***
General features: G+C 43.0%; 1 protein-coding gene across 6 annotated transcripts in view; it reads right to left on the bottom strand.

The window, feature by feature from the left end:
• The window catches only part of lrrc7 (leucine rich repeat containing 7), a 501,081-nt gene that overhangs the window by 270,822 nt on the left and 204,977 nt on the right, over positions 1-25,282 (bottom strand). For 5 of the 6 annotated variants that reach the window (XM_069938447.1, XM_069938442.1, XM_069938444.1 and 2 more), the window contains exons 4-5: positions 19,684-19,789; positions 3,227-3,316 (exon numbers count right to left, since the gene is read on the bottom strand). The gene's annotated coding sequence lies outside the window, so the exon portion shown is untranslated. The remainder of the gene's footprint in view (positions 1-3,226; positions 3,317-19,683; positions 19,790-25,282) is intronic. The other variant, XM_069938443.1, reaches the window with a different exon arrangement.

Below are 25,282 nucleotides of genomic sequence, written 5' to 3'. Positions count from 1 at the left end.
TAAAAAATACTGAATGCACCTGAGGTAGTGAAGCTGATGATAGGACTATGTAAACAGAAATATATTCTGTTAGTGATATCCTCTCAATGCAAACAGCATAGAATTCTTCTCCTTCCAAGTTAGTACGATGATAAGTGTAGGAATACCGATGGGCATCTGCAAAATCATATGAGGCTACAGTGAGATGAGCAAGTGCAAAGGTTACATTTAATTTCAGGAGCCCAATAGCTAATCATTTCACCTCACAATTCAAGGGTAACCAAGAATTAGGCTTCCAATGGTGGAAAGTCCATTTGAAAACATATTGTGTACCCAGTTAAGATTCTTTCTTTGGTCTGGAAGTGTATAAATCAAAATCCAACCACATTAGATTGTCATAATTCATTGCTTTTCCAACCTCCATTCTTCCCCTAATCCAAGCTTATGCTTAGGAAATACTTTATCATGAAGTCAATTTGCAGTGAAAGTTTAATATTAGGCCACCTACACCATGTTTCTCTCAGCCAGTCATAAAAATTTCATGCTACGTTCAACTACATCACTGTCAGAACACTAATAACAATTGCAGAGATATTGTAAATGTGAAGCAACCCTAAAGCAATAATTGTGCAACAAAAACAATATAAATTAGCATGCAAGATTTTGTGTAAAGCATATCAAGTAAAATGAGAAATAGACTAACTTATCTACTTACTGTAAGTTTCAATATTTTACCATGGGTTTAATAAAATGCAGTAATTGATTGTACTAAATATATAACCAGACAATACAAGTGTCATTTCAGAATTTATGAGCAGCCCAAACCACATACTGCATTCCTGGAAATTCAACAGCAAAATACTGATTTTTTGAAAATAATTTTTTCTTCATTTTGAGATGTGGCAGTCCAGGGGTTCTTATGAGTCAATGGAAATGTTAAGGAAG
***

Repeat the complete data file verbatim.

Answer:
General features: G+C 43.0%; 1 protein-coding gene across 6 annotated transcripts in view; it reads right to left on the bottom strand.

The window, feature by feature from the left end:
• The window catches only part of lrrc7 (leucine rich repeat containing 7), a 501,081-nt gene that overhangs the window by 270,822 nt on the left and 204,977 nt on the right, over positions 1-25,282 (bottom strand). For 5 of the 6 annotated variants that reach the window (XM_069938447.1, XM_069938442.1, XM_069938444.1 and 2 more), the window contains exons 4-5: positions 19,684-19,789; positions 3,227-3,316 (exon numbers count right to left, since the gene is read on the bottom strand). The gene's annotated coding sequence lies outside the window, so the exon portion shown is untranslated. The remainder of the gene's footprint in view (positions 1-3,226; positions 3,317-19,683; positions 19,790-25,282) is intronic. The other variant, XM_069938443.1, reaches the window with a different exon arrangement.

Below are 25,282 nucleotides of genomic sequence, written 5' to 3'. Positions count from 1 at the left end.
TAAAAAATACTGAATGCACCTGAGGTAGTGAAGCTGATGATAGGACTATGTAAACAGAAATATATTCTGTTAGTGATATCCTCTCAATGCAAACAGCATAGAATTCTTCTCCTTCCAAGTTAGTACGATGATAAGTGTAGGAATACCGATGGGCATCTGCAAAATCATATGAGGCTACAGTGAGATGAGCAAGTGCAAAGGTTACATTTAATTTCAGGAGCCCAATAGCTAATCATTTCACCTCACAATTCAAGGGTAACCAAGAATTAGGCTTCCAATGGTGGAAAGTCCATTTGAAAACATATTGTGTACCCAGTTAAGATTCTTTCTTTGGTCTGGAAGTGTATAAATCAAAATCCAACCACATTAGATTGTCATAATTCATTGCTTTTCCAACCTCCATTCTTCCCCTAATCCAAGCTTATGCTTAGGAAATACTTTATCATGAAGTCAATTTGCAGTGAAAGTTTAATATTAGGCCACCTACACCATGTTTCTCTCAGCCAGTCATAAAAATTTCATGCTACGTTCAACTACATCACTGTCAGAACACTAATAACAATTGCAGAGATATTGTAAATGTGAAGCAACCCTAAAGCAATAATTGTGCAACAAAAACAATATAAATTAGCATGCAAGATTTTGTGTAAAGCATATCAAGTAAAATGAGAAATAGACTAACTTATCTACTTACTGTAAGTTTCAATATTTTACCATGGGTTTAATAAAATGCAGTAATTGATTGTACTAAATATATAACCAGACAATACAAGTGTCATTTCAGAATTTATGAGCAGCCCAAACCACATACTGCATTCCTGGAAATTCAACAGCAAAATACTGATTTTTTGAAAATAATTTTTTCTTCATTTTGAGATGTGGCAGTCCAGGGGTTCTTATGAGTCAATGGAAATGTTAAGGAAG